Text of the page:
For example, when we averaged expected inflation within eight equal-sized bins of Household CPI (Figure 3), the range from the lowest to the highest Household CPI bin was associated with a 0.5 percentage point difference in expected inflation, which is economically important given that the inflation rate was around 1% in the same period.
Figure 3 Relationship between personal inflation and inflation expectations
Source: D’Acunto et al. (2019).
These results held when we conditioned on a rich set of demographics. Previous research has associated inflation expectations and consumption choices with individual-level time-invariant characteristics, such as cognitive abilities or sophistication (D’Acunto et al 2019 b, c, d). But within-individual analyses across the two survey waves also confirmed our baseline results, and so these characteristics cannot explain our findings.
Why do consumers make use of grocery-price changes when forming inflation expectations? One possibility is that individuals face cognitive constraints when gathering information about overall inflation. They rely on the price changes in their daily lives as the cheapest source of information. Alternatively, individuals may form beliefs relying on processes that differ from the standard rational-inattention framework, and hence call for enriching such a framework to explain the facts. For instance, research in cognitive psychology documents that frequent stimuli affect perceptual learning, irrespective of individuals' attention to such stimuli. In this context, Georganas et al. (2014) have provided laboratory evidence that, when forming expectations, individuals give more weight to price changes to which they are exposed frequently.
A direct test of the hypothesis: Frequency CPI
Motivated by this evidence, we constructed a second, frequency-based measure of household-level inflation that we called the 'Frequency CPI'. We used the frequency of purchases in the base period to weigh shopping price changes (in the Household CPI, we weighed expenditure shares).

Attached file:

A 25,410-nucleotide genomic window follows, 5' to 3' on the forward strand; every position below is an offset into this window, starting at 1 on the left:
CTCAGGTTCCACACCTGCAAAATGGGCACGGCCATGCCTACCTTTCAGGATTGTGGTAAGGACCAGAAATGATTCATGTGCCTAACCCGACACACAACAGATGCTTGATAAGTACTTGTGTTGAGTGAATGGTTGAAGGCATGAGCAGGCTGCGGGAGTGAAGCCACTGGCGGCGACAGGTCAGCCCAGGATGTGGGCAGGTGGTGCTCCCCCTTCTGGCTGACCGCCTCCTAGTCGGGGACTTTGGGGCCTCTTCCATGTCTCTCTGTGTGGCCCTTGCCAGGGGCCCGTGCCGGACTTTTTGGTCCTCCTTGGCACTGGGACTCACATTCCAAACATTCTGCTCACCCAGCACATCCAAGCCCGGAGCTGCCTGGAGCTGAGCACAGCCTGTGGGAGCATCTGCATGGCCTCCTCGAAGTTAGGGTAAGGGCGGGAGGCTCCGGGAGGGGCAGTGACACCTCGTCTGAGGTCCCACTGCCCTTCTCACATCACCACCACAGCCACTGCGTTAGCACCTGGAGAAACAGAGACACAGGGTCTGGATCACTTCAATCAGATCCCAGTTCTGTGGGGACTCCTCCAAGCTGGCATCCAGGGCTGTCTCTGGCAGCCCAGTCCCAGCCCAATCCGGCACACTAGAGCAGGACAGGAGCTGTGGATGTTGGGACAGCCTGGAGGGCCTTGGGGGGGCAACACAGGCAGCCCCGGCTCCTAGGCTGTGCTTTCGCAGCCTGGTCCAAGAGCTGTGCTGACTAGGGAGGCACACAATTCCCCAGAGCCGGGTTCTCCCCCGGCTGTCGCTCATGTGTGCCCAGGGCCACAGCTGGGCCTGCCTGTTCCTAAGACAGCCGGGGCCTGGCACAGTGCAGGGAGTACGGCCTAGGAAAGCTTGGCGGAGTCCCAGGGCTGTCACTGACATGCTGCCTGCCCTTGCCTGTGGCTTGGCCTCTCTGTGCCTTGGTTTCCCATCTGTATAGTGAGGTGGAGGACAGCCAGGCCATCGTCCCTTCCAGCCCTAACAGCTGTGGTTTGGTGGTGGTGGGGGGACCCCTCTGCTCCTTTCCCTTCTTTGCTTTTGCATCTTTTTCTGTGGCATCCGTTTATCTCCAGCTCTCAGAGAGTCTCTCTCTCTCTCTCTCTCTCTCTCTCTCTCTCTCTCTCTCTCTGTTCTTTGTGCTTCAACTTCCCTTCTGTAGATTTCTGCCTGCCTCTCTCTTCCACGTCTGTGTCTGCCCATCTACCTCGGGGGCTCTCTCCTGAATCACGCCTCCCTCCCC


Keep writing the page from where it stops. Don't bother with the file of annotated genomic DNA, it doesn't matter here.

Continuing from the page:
The positive association between inflation expectations and the Frequency CPI was 20%-40% larger than the association with the Household CPI. Adding both the Household CPI and the Frequency CPI as independent variables in the same specification, the coefficient associated with Household CPI is zero and loses statistical significance. The statistical and economic significance of the Frequency CPI barely changes.
Earlier research has shown that our outcome variable, the cross-sectional variation of inflation expectations, is economically important because it is associated with other expectations and real outcomes in a way that is consistent with economic theory. Malmendier and Nagel (2015) and Armona et al. (2019) have shown this for housing and mortgage choices, and D’Acunto et al. (2016) for consumption and saving decisions. We expanded this evidence to other outcomes:
- Consumers whose inflation expectations were higher also had higher wage and house-price inflation expectations.
- Real outcomes related to household inflation expectations. Consumers with higher inflation expectations held larger (fixed-rate) mortgages. Conditional on holding any investments, consumers with higher inflation expectations also invested more in real assets such as real estate, whose value is less affected by inflation. Based on the logic of the Euler equation, consumers with higher inflation expectations should also save less, which we confirmed in the data.
The influence of grocery shopping on expectation formation is particularly striking because the inflation index on which US policymakers mainly focus, the Core Consumer Price Index, does not include grocery prices. The rationale for the exclusion of food (and energy) prices is that those categories are particularly volatile, reflect supply shocks that are unrelated to trend changes in the economy's overall price level, and tend to reverse quickly. Motley (1997) and others have questioned this rationale, arguing that short-run movements contain useful information about incipient inflation. Our findings suggest another reason why economists and policymakers might focus more on non-core inflation: it offers insights into households' actual expectations-formation process.
Our results also challenge the premise of inflation-targeting and expectations-management policies as implemented in the US and abroad (Del Negro et al. 2012, D’Acunto et al. 2019a). Some US policymakers have recognised that the focus on core inflation of a representative consumption bundle might lead to policy mistakes. For instance, according to James Bullard, president of the St. Louis Federal Reserve:
“With trips to [...] the grocery store being some of the most frequent shopping experiences for many Americans, it is hardly helpful for the Fed credibility to appear to exclude all those prices from consideration in the formation of monetary policy.” (Schnurr 2011)